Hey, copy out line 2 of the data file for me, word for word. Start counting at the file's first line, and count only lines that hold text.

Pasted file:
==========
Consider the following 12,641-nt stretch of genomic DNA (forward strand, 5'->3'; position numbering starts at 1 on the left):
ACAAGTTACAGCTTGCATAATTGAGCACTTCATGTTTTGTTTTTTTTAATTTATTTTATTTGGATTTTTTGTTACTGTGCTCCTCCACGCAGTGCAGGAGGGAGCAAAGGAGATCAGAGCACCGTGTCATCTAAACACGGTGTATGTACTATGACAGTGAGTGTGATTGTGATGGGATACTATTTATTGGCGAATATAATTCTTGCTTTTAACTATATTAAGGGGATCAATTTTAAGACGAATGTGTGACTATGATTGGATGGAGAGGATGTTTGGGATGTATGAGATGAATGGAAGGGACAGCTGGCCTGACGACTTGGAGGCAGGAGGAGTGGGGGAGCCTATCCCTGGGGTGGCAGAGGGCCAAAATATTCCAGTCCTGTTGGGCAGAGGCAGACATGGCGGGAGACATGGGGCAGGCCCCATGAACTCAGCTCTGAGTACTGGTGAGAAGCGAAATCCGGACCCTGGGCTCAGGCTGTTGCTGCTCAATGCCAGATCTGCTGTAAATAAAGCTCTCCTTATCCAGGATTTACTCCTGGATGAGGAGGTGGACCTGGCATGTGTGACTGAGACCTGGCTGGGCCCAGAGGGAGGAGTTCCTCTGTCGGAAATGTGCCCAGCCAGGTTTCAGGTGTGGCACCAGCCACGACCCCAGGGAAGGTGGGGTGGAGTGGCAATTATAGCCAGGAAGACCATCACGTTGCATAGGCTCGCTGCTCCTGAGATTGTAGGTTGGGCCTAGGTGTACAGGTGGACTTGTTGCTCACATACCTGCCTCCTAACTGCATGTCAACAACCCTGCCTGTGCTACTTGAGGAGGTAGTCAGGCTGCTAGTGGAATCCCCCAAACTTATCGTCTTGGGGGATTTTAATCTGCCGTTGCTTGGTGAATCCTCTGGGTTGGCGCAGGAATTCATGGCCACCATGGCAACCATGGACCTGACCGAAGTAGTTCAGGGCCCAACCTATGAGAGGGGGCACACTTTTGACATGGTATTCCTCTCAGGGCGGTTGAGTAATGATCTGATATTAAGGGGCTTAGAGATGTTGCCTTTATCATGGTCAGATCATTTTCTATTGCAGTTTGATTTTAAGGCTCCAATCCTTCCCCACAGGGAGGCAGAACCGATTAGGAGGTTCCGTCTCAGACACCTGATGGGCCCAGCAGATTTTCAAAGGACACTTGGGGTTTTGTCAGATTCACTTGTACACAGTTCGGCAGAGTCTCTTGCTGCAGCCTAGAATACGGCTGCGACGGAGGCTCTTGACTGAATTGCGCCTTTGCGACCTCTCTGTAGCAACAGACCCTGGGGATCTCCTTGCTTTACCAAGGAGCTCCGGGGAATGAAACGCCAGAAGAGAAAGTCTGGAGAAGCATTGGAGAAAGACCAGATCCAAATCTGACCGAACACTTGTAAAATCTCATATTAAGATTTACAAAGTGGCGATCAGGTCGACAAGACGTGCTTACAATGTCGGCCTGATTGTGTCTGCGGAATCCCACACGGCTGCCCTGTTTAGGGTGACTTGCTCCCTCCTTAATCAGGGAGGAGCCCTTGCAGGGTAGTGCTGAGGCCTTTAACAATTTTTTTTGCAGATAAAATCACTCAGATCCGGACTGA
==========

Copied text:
ACAAGTTACAGCTTGCATAATTGAGCACTTCATGTTTTGTTTTTTTTAATTTATTTTATTTGGATTTTTTGTTACTGTGCTCCTCCACGCAGTGCAGGAGGGAGCAAAGGAGATCAGAGCACCGTGTCATCTAAACACGGTGTATGTACTATGACAGTGAGTGTGATTGTGATGGGATACTATTTATTGGCGAATATAATTCTTGCTTTTAACTATATTAAGGGGATCAATTTTAAGACGAATGTGTGACTATGATTGGATGGAGAGGATGTTTGGGATGTATGAGATGAATGGAAGGGACAGCTGGCCTGACGACTTGGAGGCAGGAGGAGTGGGGGAGCCTATCCCTGGGGTGGCAGAGGGCCAAAATATTCCAGTCCTGTTGGGCAGAGGCAGACATGGCGGGAGACATGGGGCAGGCCCCATGAACTCAGCTCTGAGTACTGGTGAGAAGCGAAATCCGGACCCTGGGCTCAGGCTGTTGCTGCTCAATGCCAGATCTGCTGTAAATAAAGCTCTCCTTATCCAGGATTTACTCCTGGATGAGGAGGTGGACCTGGCATGTGTGACTGAGACCTGGCTGGGCCCAGAGGGAGGAGTTCCTCTGTCGGAAATGTGCCCAGCCAGGTTTCAGGTGTGGCACCAGCCACGACCCCAGGGAAGGTGGGGTGGAGTGGCAATTATAGCCAGGAAGACCATCACGTTGCATAGGCTCGCTGCTCCTGAGATTGTAGGTTGGGCCTAGGTGTACAGGTGGACTTGTTGCTCACATACCTGCCTCCTAACTGCATGTCAACAACCCTGCCTGTGCTACTTGAGGAGGTAGTCAGGCTGCTAGTGGAATCCCCCAAACTTATCGTCTTGGGGGATTTTAATCTGCCGTTGCTTGGTGAATCCTCTGGGTTGGCGCAGGAATTCATGGCCACCATGGCAACCATGGACCTGACCGAAGTAGTTCAGGGCCCAACCTATGAGAGGGGGCACACTTTTGACATGGTATTCCTCTCAGGGCGGTTGAGTAATGATCTGATATTAAGGGGCTTAGAGATGTTGCCTTTATCATGGTCAGATCATTTTCTATTGCAGTTTGATTTTAAGGCTCCAATCCTTCCCCACAGGGAGGCAGAACCGATTAGGAGGTTCCGTCTCAGACACCTGATGGGCCCAGCAGATTTTCAAAGGACACTTGGGGTTTTGTCAGATTCACTTGTACACAGTTCGGCAGAGTCTCTTGCTGCAGCCTAGAATACGGCTGCGACGGAGGCTCTTGACTGAATTGCGCCTTTGCGACCTCTCTGTAGCAACAGACCCTGGGGATCTCCTTGCTTTACCAAGGAGCTCCGGGGAATGAAACGCCAGAAGAGAAAGTCTGGAGAAGCATTGGAGAAAGACCAGATCCAAATCTGACCGAACACTTGTAAAATCTCATATTAAGATTTACAAAGTGGCGATCAGGTCGACAAGACGTGCTTACAATGTCGGCCTGATTGTGTCTGCGGAATCCCACACGGCTGCCCTGTTTAGGGTGACTTGCTCCCTCCTTAATCAGGGAGGAGCCCTTGCAGGGTAGTGCTGAGGCCTTTAACAATTTTTTTTGCAGATAAAATCACTCAGATCCGGACTGA